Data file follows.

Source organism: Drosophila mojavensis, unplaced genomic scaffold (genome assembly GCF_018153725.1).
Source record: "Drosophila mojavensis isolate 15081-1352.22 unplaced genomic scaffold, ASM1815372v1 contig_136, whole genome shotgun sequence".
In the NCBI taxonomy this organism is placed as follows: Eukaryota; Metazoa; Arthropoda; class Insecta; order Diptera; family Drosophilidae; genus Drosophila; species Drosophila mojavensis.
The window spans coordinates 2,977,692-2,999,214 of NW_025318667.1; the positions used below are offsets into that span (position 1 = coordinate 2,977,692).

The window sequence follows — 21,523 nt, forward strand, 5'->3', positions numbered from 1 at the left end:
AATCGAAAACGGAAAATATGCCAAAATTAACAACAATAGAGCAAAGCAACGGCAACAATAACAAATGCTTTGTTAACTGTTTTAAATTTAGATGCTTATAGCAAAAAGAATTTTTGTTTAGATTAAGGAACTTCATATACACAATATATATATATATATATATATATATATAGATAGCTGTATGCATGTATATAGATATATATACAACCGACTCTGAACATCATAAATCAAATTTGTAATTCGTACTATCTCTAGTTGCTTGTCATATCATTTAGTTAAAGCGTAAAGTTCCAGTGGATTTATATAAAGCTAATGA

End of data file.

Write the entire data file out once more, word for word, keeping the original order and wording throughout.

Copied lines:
Source organism: Drosophila mojavensis, unplaced genomic scaffold (genome assembly GCF_018153725.1).
Source record: "Drosophila mojavensis isolate 15081-1352.22 unplaced genomic scaffold, ASM1815372v1 contig_136, whole genome shotgun sequence".
In the NCBI taxonomy this organism is placed as follows: Eukaryota; Metazoa; Arthropoda; class Insecta; order Diptera; family Drosophilidae; genus Drosophila; species Drosophila mojavensis.
The window spans coordinates 2,977,692-2,999,214 of NW_025318667.1; the positions used below are offsets into that span (position 1 = coordinate 2,977,692).

The window sequence follows — 21,523 nt, forward strand, 5'->3', positions numbered from 1 at the left end:
AATCGAAAACGGAAAATATGCCAAAATTAACAACAATAGAGCAAAGCAACGGCAACAATAACAAATGCTTTGTTAACTGTTTTAAATTTAGATGCTTATAGCAAAAAGAATTTTTGTTTAGATTAAGGAACTTCATATACACAATATATATATATATATATATATATATATAGATAGCTGTATGCATGTATATAGATATATATACAACCGACTCTGAACATCATAAATCAAATTTGTAATTCGTACTATCTCTAGTTGCTTGTCATATCATTTAGTTAAAGCGTAAAGTTCCAGTGGATTTATATAAAGCTAATGA